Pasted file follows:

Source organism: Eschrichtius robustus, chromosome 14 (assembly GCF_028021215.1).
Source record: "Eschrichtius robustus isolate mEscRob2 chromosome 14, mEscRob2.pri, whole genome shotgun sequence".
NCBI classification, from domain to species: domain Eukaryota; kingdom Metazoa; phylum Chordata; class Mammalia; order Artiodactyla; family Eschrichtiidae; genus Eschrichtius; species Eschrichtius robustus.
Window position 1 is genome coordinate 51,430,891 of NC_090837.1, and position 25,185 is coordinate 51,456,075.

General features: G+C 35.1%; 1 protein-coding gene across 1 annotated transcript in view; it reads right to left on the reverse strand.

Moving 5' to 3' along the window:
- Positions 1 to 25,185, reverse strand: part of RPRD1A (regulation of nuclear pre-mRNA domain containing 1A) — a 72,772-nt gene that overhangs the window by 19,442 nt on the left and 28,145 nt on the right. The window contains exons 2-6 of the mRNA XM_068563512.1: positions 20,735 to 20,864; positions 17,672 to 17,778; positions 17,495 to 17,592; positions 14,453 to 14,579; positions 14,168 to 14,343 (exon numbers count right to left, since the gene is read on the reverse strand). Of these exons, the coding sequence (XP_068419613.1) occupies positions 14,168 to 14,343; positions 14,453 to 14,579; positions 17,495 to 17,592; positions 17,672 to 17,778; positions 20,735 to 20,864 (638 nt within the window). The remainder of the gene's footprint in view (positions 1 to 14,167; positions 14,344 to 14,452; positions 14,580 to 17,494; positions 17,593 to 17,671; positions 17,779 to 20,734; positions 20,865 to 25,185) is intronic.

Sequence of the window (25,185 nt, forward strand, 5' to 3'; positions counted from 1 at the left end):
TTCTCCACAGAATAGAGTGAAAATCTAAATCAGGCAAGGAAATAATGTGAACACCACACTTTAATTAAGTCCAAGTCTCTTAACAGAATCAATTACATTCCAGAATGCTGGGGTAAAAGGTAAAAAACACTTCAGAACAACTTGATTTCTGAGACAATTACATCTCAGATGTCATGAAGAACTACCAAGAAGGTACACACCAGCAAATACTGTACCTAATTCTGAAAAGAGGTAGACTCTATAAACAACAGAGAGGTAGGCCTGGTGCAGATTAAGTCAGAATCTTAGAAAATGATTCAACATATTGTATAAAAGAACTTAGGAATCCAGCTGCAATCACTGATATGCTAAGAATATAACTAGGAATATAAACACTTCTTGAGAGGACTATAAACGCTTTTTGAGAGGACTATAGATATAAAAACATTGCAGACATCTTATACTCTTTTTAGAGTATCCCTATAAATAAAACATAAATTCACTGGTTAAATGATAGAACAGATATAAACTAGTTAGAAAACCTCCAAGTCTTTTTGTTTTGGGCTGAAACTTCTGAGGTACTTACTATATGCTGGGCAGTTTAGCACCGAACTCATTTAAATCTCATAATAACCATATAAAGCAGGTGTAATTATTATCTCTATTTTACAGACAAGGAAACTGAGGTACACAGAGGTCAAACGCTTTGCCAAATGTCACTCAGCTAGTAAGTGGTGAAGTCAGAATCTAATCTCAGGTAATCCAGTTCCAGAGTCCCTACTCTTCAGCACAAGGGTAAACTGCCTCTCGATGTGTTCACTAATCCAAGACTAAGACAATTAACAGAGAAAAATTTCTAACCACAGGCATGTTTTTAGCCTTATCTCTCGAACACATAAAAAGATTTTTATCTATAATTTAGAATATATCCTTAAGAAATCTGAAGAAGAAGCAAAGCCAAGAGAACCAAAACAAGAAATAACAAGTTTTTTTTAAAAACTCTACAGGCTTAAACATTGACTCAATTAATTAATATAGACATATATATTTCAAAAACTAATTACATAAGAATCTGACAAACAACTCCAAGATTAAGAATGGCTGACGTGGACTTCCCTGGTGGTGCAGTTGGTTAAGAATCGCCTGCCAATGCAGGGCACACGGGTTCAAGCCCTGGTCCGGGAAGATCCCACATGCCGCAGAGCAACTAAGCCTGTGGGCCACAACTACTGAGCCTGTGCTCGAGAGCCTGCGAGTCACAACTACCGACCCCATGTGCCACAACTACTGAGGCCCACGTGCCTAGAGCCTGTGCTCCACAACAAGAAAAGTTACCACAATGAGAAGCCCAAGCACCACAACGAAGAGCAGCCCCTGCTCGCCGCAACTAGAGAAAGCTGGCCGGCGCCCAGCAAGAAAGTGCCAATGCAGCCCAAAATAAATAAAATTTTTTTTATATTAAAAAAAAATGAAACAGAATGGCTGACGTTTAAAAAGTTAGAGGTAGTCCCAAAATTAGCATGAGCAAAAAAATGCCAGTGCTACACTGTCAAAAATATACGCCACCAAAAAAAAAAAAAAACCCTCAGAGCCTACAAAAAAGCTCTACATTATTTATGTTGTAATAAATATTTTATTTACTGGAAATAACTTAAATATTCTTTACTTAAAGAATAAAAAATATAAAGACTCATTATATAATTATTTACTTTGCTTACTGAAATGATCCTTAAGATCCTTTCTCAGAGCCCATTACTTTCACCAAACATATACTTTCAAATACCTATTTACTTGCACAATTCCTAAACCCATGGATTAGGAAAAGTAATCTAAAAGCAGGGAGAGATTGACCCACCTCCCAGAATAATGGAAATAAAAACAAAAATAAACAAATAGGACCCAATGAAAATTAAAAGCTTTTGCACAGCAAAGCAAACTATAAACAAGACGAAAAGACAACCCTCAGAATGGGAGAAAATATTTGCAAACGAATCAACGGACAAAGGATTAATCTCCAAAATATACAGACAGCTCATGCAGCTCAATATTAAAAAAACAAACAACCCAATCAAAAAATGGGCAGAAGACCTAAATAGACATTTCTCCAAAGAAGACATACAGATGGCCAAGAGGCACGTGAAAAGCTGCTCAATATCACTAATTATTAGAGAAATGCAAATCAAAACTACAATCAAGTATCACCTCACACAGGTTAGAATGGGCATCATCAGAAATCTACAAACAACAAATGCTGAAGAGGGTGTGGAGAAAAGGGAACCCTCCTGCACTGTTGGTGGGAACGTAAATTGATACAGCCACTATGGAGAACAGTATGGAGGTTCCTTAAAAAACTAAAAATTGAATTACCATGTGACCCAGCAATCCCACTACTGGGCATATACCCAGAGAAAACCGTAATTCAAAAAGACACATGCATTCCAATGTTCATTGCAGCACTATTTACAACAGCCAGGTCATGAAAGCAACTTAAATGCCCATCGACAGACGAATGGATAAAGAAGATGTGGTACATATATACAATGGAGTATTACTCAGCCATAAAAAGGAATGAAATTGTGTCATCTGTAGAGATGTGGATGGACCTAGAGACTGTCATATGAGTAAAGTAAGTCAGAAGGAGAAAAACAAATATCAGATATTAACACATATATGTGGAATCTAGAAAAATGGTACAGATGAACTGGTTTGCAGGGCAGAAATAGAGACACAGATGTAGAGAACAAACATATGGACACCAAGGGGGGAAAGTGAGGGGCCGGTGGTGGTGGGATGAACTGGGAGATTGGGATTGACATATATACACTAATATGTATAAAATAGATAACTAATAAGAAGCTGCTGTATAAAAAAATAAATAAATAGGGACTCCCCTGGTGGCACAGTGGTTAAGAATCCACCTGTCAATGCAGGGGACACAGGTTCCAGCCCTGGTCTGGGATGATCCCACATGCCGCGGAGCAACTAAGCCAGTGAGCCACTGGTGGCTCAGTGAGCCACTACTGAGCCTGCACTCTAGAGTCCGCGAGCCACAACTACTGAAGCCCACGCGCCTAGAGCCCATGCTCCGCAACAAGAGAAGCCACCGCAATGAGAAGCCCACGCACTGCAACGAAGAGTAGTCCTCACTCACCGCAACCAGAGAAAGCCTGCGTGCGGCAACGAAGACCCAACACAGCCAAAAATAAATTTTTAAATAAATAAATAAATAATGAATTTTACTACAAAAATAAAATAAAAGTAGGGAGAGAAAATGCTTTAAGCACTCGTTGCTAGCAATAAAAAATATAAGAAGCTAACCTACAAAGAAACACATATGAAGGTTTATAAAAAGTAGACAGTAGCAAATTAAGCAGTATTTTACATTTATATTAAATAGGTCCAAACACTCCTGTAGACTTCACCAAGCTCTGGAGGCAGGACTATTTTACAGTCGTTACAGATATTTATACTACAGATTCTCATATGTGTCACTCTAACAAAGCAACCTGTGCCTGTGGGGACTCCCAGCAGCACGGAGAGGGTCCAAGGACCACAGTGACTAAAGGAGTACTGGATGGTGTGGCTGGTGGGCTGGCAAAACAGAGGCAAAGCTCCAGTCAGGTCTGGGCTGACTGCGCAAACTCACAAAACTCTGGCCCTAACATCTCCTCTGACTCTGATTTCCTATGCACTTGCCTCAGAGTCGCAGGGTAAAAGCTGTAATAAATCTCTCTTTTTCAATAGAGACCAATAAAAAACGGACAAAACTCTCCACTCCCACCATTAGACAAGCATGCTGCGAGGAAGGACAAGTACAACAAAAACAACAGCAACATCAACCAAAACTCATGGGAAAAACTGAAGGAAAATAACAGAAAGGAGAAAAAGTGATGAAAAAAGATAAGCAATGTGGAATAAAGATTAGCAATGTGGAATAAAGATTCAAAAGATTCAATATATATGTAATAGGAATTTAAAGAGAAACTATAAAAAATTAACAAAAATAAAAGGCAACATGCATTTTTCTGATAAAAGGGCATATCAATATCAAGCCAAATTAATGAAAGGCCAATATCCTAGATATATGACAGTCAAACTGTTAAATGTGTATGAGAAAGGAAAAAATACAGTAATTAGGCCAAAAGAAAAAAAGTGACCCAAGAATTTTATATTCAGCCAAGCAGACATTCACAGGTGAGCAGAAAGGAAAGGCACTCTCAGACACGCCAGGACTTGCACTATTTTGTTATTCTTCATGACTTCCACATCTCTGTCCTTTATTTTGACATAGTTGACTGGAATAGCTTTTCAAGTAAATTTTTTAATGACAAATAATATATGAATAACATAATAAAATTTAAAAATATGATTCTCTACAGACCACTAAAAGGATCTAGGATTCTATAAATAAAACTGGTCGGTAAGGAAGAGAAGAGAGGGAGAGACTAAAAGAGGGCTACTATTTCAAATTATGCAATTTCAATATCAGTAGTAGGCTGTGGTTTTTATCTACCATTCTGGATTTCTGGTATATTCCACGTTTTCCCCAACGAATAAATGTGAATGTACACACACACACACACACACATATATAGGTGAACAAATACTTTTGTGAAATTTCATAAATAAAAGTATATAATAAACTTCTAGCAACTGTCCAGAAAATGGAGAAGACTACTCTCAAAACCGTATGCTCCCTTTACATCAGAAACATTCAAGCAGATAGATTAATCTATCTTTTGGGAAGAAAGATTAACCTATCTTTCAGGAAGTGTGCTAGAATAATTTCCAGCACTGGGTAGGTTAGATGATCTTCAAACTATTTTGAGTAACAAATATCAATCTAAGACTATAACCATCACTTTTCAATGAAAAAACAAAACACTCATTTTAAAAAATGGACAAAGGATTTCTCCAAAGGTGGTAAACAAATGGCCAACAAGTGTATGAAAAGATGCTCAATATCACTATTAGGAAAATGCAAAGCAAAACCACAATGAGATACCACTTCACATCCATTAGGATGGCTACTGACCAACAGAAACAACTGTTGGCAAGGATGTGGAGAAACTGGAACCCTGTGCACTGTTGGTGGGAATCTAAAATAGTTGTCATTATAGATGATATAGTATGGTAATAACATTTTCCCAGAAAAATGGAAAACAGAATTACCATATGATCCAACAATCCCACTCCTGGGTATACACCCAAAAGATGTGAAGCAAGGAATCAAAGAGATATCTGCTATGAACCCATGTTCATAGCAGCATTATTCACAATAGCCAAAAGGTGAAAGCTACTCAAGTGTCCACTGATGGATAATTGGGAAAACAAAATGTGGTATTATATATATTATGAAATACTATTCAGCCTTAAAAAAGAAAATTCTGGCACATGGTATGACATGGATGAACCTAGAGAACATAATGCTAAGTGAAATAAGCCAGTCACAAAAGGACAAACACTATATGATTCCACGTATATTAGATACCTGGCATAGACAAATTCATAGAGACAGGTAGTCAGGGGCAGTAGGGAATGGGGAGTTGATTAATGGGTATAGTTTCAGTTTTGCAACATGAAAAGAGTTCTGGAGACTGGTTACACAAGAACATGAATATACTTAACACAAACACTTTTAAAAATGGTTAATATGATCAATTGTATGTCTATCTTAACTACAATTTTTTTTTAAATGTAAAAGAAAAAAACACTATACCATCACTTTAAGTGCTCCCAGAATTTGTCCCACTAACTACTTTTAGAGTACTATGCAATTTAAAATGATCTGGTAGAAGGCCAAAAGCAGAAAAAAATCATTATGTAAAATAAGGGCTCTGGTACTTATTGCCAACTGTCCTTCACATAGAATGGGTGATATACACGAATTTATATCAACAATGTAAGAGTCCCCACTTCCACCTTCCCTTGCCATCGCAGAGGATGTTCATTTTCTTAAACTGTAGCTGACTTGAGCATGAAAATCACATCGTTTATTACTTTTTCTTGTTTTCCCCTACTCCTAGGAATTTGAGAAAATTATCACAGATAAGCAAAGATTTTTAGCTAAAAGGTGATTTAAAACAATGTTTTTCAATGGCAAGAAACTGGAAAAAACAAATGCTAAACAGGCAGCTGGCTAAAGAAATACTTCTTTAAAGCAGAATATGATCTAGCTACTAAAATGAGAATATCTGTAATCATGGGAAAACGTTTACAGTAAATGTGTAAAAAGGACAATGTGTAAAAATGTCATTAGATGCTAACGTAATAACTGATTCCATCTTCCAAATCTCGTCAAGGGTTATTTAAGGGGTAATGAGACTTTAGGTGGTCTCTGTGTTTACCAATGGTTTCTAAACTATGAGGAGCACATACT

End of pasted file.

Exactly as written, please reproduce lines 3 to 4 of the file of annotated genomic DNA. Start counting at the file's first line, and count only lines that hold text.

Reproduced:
NCBI classification, from domain to species: domain Eukaryota; kingdom Metazoa; phylum Chordata; class Mammalia; order Artiodactyla; family Eschrichtiidae; genus Eschrichtius; species Eschrichtius robustus.
Window position 1 is genome coordinate 51,430,891 of NC_090837.1, and position 25,185 is coordinate 51,456,075.